A young computer whiz kid accidentally connects into a top secret super-computer which has complete control over the U.S. nuclear arsenal. It challenges him to a game between America and Russia, and he innocently starts the countdown to World War 3. Can he convince the computer he wanted to play a game and not the real thing ? Written by
Colin Tinto <firstname.lastname@example.org>
The phone number that David used to call the NORAD W.O.P.R. computer was 399-2364. See more »
When the relief crew arrives at the silo it appears they are in a snowstorm, as they are wearing heavy winter parkas. In the opening NORAD scene the guards are all in shirts - no jackets. This is unsurprising; US missiles are in many states. It's entirely possible, even likely, for North Dakota's weather to be different from NORAD's in Colorado. See more »
If you want to see a film with the most real style of hacking, forget Swordfish, The Net and all these other films where "hackers" work in graphically superb programs and can hack government server in few seconds. Broderick, working in his text-only mode, using social-engineering and having good abilities handling primitive electric devices is nearest the real world's "hacking", at least in his period.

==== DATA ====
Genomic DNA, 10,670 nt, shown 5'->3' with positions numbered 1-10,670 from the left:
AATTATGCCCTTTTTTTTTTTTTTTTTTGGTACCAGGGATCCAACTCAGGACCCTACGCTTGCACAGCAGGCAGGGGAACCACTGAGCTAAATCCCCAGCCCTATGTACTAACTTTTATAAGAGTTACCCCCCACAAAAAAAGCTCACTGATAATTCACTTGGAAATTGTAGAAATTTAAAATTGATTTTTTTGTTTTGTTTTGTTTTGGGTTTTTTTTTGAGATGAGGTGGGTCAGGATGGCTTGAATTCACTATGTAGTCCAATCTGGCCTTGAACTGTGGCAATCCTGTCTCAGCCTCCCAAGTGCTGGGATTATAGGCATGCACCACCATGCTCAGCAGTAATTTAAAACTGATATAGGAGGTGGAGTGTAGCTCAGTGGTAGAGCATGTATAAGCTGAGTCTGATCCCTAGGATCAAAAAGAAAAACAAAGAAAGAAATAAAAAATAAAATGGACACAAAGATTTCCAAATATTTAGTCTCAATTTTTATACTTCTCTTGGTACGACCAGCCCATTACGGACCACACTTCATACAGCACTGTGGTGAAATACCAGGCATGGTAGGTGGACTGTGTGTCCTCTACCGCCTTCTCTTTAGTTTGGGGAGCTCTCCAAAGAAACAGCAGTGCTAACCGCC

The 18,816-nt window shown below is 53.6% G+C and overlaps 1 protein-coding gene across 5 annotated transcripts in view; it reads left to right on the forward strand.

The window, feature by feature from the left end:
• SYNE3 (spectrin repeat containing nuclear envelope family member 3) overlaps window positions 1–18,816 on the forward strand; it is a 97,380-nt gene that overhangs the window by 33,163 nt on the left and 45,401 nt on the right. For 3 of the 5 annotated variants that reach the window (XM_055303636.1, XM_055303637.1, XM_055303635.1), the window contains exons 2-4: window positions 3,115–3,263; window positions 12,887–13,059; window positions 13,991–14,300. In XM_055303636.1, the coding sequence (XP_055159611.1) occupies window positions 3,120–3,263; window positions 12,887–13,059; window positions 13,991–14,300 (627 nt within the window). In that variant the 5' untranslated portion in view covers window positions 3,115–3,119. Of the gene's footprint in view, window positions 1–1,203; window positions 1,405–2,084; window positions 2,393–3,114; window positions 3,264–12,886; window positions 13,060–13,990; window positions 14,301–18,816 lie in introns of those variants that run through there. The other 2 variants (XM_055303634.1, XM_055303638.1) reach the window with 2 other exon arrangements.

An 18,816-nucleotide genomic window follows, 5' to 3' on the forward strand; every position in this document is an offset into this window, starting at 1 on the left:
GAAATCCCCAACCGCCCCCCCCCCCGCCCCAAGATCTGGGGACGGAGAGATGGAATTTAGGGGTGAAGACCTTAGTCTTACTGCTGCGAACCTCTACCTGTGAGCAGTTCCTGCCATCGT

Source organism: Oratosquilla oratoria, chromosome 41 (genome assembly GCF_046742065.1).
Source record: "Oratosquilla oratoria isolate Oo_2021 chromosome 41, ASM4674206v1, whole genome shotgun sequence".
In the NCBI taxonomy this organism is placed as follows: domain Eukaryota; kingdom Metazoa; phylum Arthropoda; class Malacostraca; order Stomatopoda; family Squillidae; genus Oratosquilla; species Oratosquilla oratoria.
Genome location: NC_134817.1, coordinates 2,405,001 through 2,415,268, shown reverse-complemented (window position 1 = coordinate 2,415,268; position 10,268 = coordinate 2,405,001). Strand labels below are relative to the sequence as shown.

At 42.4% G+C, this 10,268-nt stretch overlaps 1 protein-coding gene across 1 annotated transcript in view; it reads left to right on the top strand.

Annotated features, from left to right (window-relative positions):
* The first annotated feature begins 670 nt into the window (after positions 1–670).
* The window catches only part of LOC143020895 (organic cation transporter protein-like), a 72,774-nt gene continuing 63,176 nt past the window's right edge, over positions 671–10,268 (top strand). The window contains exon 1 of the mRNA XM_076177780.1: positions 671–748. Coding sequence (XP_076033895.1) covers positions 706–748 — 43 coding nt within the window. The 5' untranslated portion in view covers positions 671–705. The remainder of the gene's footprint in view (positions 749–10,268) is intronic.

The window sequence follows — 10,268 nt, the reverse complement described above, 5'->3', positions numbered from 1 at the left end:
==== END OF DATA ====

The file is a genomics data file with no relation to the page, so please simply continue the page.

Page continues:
As thought that the film sometimes lacks tension, especially in the middle, it has its very strong moments. To be honest, I got most excited on the very beginning, I really loved it.
The performances are good, but I disliked and didn't believe the performance of the man, who should have played the wooden-head general. It seemed to be too overacted. He himself lowered my rating by one.
This film might not be so interesting for people, who aren't interested in computers, because, as I mentioned upper, the plot lacks some deeper crisis, but I thing that everyone else will like it, so if you match the upper criterion I can recommend you only one thing: Go and get it!
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